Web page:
If you missed Part 1 - read it HERE.
As promised, even though a little late, this is the second part of the “Recover and Flourish After a Difficult Breakup” post. Sometimes, life throws curveballs, time warps, and a week turns into two and feels like a month or three days. In my case, I signed a lease on a new place and decided to move without delay, even though I had a whole month to do it. It was a matter of either trickling down the stress over a month or ripping off the bandaid and ending the agony.
That’s precisely how you may feel while contemplating a breakup. No time feels like a good time to deliver bad news. If you feel sure that your relationship has no future, then it behooves you to end it, for the sake of your future. Think about it. How much of your future do you want to keep wasting on a relationship that has no future? Time is the only non-renewable resource. You can’t take it back. The sooner you speak up and end it, the sooner the other person can stop investing their time and energy too. They can process and move on sooner. A new order will emerge from the chaos, sooner. The agonizing feeling in your gut will be gone. Your sleepless nights contemplating your situation will end. You can start planning for the transition and your new, separate lives.
Instead, most people stretch things longer than necessary. Uncomfortable being the bearer of bad news, they linger. The buildup of uncomfortable feelings and confusion keeps them vigilant and looking for excuses to start an argument hoping that it will escalate to a reason for leaving. Yes, this is the unskillful way. The skillful way is to sit the other person down, as soon as you are sure that you need to end the relationship, and talk to them nicely, compassionately, and rationally!
For the person receiving the bad news, this could be a complete surprise. It shouldn’t if they have been paying close attention. Sadly, most people ignore clear signs of incompatibility and trouble in order to perpetuate a fantasy or not rock the boat. Some are afraid of being alone. Others hate being left behind. Some feel desperate. Yet, others define themselves by the relationship they inhabit. When it ends, it leaves a void in their physical space and their ego space.
No matter which side of the equation you are on, time warps when life destabilizes. Each person’s world comes apart. Each person has to find a way to re-create it with new rules, characters, and schedules while feeling everything that comes from the uncoupling.
Acceptance should come first. If it does, you can move on faster. Unfortunately, most experience denial first. Things can’t possibly be happening as they are! Some say that denial gives you time to process more gradually. Often, it makes you want to argue, cling, and bargain for attention and explanations from the other person. It makes you hope beyond all hope. It makes you shift the focus from what is happening to what used to be and what could have been, which makes you feel the loss even more. Emotions you’ve been hiding, resentments, and private thoughts begin to arise. You do and say things you may regret later. I recommend to my clients to keep a journal instead.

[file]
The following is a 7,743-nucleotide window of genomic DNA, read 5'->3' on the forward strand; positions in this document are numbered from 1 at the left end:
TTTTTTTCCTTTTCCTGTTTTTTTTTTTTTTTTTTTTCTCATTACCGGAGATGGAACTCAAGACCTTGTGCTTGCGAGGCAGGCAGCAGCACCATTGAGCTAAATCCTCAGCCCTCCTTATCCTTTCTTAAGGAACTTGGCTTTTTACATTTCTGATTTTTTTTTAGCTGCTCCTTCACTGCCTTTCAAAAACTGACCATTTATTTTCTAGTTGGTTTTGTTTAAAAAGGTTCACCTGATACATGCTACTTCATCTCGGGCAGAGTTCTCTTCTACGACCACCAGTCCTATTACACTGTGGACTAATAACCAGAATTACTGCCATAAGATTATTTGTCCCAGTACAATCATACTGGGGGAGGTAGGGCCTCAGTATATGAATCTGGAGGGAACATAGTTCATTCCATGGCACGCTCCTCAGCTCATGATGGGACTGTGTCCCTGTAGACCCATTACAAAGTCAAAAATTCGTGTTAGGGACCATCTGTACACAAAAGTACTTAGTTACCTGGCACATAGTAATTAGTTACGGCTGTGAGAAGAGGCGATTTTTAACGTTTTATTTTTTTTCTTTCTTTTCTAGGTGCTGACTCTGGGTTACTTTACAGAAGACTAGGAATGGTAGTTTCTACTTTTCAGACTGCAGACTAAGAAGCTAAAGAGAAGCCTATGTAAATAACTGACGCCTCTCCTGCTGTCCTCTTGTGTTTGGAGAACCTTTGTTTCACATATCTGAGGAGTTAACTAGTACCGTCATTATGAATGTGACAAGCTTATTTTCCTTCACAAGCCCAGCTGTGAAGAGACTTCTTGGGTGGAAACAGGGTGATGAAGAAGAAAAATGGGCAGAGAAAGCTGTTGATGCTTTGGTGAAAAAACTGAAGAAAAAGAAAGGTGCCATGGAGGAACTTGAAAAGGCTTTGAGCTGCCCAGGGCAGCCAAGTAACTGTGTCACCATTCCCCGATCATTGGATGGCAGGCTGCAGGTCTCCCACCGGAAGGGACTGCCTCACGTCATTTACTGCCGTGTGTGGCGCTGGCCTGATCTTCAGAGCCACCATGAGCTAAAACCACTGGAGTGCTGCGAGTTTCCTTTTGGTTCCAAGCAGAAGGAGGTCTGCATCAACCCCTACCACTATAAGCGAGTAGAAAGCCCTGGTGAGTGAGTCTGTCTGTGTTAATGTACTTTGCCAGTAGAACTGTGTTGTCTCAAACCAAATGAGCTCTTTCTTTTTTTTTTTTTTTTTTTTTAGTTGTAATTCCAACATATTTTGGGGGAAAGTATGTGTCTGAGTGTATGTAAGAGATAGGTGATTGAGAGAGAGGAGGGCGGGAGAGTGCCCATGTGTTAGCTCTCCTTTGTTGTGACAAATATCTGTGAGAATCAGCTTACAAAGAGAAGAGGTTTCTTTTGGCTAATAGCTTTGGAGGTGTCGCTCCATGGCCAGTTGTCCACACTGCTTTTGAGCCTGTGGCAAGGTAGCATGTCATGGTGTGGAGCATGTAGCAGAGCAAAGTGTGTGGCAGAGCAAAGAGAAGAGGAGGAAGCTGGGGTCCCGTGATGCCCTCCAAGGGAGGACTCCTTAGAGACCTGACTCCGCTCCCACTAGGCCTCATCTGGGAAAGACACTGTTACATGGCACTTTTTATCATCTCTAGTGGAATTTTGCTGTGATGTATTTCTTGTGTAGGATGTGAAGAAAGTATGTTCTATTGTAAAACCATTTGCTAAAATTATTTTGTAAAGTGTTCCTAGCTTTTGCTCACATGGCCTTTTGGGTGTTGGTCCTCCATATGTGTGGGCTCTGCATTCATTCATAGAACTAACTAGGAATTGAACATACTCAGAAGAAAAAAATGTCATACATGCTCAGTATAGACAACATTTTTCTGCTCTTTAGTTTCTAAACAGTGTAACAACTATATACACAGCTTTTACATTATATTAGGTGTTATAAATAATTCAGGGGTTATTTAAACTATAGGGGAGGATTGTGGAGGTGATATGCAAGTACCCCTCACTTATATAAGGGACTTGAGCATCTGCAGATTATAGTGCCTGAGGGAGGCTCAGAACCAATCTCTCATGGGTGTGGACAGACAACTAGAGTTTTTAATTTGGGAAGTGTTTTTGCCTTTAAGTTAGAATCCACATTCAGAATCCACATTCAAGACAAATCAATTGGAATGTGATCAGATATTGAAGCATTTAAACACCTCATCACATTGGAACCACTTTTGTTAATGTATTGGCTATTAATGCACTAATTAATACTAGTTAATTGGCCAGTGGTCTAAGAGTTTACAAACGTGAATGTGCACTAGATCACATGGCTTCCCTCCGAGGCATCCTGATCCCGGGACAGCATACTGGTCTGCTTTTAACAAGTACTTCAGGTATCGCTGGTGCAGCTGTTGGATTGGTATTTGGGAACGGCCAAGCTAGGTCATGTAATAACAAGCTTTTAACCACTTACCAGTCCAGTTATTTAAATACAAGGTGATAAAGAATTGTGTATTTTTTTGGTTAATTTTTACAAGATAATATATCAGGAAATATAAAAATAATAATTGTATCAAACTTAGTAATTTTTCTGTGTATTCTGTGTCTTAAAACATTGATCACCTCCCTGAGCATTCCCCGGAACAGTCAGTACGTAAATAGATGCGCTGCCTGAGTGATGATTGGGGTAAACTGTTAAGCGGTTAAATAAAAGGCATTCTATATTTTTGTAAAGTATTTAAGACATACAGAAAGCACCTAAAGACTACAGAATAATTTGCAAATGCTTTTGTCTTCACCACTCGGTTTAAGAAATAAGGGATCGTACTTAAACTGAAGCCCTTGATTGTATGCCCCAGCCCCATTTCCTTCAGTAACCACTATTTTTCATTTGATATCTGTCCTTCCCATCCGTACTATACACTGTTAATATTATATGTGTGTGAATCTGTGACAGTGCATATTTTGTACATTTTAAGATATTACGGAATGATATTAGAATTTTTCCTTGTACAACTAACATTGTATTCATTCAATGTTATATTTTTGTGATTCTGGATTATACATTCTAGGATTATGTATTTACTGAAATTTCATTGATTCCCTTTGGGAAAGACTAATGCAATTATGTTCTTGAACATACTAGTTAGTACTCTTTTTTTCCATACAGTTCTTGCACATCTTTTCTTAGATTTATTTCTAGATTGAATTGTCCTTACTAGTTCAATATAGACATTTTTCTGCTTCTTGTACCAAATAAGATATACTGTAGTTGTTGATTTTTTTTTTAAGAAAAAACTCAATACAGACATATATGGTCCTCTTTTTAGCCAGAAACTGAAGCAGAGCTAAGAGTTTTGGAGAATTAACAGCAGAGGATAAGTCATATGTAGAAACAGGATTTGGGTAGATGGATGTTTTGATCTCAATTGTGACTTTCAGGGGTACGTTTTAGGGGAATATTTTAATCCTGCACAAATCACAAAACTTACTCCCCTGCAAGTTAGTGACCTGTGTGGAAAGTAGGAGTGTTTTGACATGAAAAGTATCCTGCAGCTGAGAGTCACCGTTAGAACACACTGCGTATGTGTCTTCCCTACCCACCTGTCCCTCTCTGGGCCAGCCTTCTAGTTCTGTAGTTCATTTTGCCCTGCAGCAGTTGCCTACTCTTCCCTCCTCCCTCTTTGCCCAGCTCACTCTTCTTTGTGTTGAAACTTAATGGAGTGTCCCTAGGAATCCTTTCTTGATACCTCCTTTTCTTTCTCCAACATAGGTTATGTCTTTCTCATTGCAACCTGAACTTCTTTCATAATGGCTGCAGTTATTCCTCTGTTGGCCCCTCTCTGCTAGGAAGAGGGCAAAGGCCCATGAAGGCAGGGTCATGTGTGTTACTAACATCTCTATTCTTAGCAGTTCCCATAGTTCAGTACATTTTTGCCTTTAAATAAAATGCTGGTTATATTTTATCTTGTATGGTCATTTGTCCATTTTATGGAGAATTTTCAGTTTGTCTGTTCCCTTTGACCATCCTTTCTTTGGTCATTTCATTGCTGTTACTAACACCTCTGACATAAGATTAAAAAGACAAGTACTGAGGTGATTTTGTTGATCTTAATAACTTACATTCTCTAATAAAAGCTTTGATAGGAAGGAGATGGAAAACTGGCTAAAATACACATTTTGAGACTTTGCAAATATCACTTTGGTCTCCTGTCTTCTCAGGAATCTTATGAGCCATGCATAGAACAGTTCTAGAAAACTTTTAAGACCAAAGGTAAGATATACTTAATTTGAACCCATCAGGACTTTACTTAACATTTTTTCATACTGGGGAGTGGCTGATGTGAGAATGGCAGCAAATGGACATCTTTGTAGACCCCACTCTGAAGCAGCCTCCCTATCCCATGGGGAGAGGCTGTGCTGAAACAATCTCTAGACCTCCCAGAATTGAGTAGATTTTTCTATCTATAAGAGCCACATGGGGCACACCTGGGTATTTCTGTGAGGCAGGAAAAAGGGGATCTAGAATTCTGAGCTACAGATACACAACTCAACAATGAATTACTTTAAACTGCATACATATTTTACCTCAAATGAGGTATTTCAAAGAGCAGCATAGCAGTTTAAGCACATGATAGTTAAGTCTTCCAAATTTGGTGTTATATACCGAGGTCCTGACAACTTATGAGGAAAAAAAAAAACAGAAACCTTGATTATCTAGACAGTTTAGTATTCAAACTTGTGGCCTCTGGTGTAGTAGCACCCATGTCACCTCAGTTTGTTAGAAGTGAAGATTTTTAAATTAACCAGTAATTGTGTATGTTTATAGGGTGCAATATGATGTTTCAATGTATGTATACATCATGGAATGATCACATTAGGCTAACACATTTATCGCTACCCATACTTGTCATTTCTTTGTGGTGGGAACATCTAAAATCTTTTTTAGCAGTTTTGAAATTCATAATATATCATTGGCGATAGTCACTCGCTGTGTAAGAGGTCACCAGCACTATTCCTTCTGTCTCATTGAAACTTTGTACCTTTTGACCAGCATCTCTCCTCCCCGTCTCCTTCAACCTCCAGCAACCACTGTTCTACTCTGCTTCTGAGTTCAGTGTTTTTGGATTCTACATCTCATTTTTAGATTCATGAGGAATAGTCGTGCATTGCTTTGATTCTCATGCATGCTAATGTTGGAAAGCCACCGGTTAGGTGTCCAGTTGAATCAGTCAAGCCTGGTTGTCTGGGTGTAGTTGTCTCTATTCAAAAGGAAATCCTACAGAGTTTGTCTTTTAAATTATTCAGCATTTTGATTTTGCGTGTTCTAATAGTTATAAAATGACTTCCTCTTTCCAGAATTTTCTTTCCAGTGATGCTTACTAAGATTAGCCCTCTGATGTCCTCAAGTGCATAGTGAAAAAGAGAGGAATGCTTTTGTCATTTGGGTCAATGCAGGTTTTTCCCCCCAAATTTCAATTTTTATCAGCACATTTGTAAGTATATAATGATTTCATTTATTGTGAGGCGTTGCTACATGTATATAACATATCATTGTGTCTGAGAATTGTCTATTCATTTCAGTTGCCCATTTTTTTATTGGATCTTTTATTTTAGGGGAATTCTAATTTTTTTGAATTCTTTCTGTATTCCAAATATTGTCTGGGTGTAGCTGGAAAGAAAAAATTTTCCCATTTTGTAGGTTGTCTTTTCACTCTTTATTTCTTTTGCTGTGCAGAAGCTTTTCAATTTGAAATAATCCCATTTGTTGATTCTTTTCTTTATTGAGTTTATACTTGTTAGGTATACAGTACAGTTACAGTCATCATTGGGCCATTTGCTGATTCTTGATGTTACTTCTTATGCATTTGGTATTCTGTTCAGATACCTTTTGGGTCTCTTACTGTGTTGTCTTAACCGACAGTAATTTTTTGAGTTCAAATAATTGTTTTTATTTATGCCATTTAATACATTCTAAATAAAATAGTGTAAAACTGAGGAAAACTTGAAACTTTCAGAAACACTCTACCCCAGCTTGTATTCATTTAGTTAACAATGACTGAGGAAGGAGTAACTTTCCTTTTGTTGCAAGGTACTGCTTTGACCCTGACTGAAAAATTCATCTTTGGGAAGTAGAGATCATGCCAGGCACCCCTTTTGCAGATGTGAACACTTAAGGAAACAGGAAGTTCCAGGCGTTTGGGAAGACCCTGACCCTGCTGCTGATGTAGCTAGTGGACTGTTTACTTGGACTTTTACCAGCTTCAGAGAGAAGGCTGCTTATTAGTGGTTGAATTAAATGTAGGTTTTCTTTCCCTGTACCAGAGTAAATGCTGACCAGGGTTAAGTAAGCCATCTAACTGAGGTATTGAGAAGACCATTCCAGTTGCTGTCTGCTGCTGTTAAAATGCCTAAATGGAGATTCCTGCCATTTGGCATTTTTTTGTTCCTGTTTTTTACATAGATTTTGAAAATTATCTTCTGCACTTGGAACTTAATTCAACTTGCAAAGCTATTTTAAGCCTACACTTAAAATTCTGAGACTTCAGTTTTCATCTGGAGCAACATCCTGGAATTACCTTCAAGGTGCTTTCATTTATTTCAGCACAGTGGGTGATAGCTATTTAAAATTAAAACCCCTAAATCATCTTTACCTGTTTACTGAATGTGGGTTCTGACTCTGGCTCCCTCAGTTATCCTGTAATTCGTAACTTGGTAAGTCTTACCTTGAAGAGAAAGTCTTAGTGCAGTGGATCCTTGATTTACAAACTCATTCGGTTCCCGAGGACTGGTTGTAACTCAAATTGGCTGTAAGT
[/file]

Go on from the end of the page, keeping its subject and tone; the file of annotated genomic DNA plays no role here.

If you write about your thoughts and emotions, you can experience them without making matters worse, without causing a fight, saying, or doing something regrettable. Your attention to your inner experience acknowledges it and gives you the space to become fully conscious of the nuances. You may still want to talk over a few things with your soon-to-be ex-partner, but you will come to the conversation prepared and increase the chance of having a more productive and intelligent experience. You will likely preserve your dignity too.
There is no shame in being sad, disoriented, and at a loss. There’s a lot to be ashamed of when you slam doors, yell, call the person ugly names, and throw F-bombs at them. You do have the right to be angry. You do not have the right to harm another in an attempt to release the anger pressure valve. In zen circles, they say that under anger is fear—usually, the fear of loss. Underneath fear is care. We fear losing what we care about. Therefore, anger is an unskillful means of expressing care. It also gives you a moment of instant significance when you feel rejected.
When you feel anger and the need to claim significance by powering over the other person, stop and get in touch with what you really care about. Speak and act from this place of care. If you care about the person and the beautiful memories you’ve created together, then don’t overshadow them with the ugliest behavior you can imagine. If you need emotional help to sort through powerful and overwhelming feelings, please seek a professional. Life coaches, grief counselors, and therapists are all standing by. Reach out to a friend or two who will let you vent and support you. When you do that, make sure to speak as respectfully about your ex as you can. Badmouthing someone who does not deserve it reflects badly on you. If your friend-confidant knows the other person and likes them, you will put them in a very awkward situation. Also, things do get around town through the rumor mill. Eventually, your ex will hear what you’ve been saying behind their back, and there go all your chances of remaining friends afterward, if you do care about that.
Definitely, do not ask your mutual friends to take sides. They will sort themselves out naturally. Just wait and see. By asking them to take sides, you get them involved in drama that’s not theirs to shoulder. Expect to lose some and don’t blame them or take it personally. Mutual friends exist in the awkward space between two people who can’t be around each other. They may want to keep their distance from both of you. Those that remain could be uncomfortable talking to you about your ex. Please don’t ask them for intel on what your ex is doing and with who. If you do, you run the risk of having fewer friends.